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Kearns-Sayre syndrome

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A type of mitochondrial myopathy characterized by chronic progressive external ophthalmoplegia with associated cardiac conduction defects, short stature, and hearing loss, and with a typical onset before 20 years of age


Kearns-Sayre syndrome is a type of mitochondrial myopathy. A mitochondrial myopathy is a type of myopathy associated with mitochondrial dysfunction. One of the major distinctions of this condition is the inability of the muscle to perform properly. In mitochondrial myopathies, the underlying cause is a dysfunctional mitochondrion due to a pathological mutation in the mitochondrial DNA.

Kearns-Sayre syndrome typically manifests before the age of 20. It is characterized by chronic progressive external ophthalmoplegia, i.e. a type of eye disorder wherein there is a slowly progressive inability to move the eyes and eyebrows. Other common symptoms include pigmentary retinopathy, conduction block in the heart, cerebellar ataxia, proximal muscle weakness, deafness, hypothyroidism, etc..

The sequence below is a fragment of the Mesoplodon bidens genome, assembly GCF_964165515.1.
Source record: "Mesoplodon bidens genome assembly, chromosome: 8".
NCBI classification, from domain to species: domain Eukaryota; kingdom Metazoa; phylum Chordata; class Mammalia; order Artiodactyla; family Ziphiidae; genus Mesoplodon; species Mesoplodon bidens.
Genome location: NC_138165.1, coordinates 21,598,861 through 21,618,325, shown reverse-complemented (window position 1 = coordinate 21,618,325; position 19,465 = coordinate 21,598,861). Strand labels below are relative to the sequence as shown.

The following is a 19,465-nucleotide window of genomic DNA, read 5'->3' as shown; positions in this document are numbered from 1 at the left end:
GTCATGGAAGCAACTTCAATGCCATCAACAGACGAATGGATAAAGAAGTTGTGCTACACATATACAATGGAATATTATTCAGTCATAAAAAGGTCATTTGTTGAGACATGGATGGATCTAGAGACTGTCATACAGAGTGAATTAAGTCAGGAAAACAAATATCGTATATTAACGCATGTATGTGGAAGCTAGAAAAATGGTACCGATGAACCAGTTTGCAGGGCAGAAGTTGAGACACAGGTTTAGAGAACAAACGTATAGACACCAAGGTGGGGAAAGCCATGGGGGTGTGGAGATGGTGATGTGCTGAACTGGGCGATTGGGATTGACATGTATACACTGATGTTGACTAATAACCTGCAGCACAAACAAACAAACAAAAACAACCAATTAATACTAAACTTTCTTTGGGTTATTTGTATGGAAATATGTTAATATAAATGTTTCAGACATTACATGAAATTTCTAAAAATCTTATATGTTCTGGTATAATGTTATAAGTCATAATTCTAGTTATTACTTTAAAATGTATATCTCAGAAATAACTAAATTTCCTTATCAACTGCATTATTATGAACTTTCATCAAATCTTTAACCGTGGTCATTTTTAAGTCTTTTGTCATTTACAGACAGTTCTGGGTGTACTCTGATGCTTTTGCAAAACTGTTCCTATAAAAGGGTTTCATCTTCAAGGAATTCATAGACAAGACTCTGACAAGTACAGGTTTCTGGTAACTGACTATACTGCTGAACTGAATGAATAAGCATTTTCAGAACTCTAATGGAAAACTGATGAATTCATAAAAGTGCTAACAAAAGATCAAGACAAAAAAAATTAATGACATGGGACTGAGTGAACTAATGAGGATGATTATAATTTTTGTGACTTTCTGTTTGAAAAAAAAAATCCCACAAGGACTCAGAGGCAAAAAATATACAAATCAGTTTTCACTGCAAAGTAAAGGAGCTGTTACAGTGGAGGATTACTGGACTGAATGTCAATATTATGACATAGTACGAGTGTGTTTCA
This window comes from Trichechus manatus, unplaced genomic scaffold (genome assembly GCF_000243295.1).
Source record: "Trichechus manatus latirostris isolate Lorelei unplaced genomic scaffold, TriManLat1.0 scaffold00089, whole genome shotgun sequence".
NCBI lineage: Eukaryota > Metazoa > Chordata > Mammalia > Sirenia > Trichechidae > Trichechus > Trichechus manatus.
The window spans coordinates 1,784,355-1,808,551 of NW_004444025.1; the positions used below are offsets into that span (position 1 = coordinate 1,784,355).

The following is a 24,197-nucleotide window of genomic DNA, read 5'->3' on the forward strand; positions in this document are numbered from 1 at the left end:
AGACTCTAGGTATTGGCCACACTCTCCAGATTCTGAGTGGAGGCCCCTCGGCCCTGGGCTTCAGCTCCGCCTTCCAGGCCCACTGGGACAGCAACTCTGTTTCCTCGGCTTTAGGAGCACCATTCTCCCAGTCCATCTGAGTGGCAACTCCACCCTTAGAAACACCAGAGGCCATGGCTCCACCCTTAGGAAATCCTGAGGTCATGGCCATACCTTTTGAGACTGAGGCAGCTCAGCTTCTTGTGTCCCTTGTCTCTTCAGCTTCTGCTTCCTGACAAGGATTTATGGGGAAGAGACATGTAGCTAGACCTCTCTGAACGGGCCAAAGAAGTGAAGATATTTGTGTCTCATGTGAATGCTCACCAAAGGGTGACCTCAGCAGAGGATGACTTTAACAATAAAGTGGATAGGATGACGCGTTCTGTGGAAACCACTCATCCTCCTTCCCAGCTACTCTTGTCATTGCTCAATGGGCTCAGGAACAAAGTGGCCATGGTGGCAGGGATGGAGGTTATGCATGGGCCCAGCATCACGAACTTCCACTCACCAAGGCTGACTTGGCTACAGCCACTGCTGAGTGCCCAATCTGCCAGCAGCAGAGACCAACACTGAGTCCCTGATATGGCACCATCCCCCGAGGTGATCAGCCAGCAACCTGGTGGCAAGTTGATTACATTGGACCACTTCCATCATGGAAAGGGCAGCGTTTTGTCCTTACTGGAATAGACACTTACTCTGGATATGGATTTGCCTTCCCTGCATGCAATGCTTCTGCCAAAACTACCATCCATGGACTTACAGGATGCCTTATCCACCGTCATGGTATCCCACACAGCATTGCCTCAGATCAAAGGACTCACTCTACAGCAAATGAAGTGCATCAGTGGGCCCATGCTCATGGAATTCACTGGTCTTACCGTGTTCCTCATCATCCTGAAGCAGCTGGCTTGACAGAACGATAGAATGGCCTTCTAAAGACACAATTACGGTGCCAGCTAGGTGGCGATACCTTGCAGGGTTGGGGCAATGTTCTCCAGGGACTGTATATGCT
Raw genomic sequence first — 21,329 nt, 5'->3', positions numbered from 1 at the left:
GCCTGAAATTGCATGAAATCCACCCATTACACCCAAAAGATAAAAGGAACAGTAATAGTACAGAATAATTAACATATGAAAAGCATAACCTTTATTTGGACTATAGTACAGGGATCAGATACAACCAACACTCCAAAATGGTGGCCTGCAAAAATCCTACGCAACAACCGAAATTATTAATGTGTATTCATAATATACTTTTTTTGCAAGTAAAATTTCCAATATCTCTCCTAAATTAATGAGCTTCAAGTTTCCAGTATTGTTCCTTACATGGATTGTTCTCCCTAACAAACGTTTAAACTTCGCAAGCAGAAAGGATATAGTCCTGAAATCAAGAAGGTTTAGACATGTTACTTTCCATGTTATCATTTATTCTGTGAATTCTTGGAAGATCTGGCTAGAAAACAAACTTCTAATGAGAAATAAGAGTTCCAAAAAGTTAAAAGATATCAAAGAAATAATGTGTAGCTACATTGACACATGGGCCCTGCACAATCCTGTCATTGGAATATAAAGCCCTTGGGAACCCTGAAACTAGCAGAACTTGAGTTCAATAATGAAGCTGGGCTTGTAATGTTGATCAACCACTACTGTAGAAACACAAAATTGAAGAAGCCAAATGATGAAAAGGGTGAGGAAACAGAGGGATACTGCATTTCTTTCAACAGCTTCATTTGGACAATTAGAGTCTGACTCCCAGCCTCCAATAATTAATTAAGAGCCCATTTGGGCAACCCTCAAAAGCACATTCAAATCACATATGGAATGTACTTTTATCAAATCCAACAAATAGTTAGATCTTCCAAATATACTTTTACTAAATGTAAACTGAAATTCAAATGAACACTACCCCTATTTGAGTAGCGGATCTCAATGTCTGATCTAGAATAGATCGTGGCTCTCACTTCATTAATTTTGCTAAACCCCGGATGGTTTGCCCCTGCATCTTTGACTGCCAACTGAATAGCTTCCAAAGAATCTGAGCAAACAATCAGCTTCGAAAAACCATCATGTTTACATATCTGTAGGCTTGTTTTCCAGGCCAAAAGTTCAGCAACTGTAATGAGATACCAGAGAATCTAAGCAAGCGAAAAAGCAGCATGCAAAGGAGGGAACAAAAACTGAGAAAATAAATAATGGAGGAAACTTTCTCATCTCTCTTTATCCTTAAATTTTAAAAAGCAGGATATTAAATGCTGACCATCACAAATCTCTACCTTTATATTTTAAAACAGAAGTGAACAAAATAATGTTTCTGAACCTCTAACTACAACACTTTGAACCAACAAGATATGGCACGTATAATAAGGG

The condition is inherited in an autosomal recessive pattern. This means that the individual has two copies of the defective gene and therefore manifests symptoms associated with the disease. A carrier of the disease would have only one copy of the defective gene and therefore may not show symptoms.

Kearns-Sayre syndrome is named after the two patients, Thomas P. Kearns (1922-2011) and George Pomeroy Sayre (1911-1992), who manifested this syndrome. Their case was the first to be reported in 1958.


  • KSS


  • oculocraniosomatic disorder
  • oculocraniosomatic disease
  • oculocraniosomatic neuromuscular disorder with ragged red fibers

See also: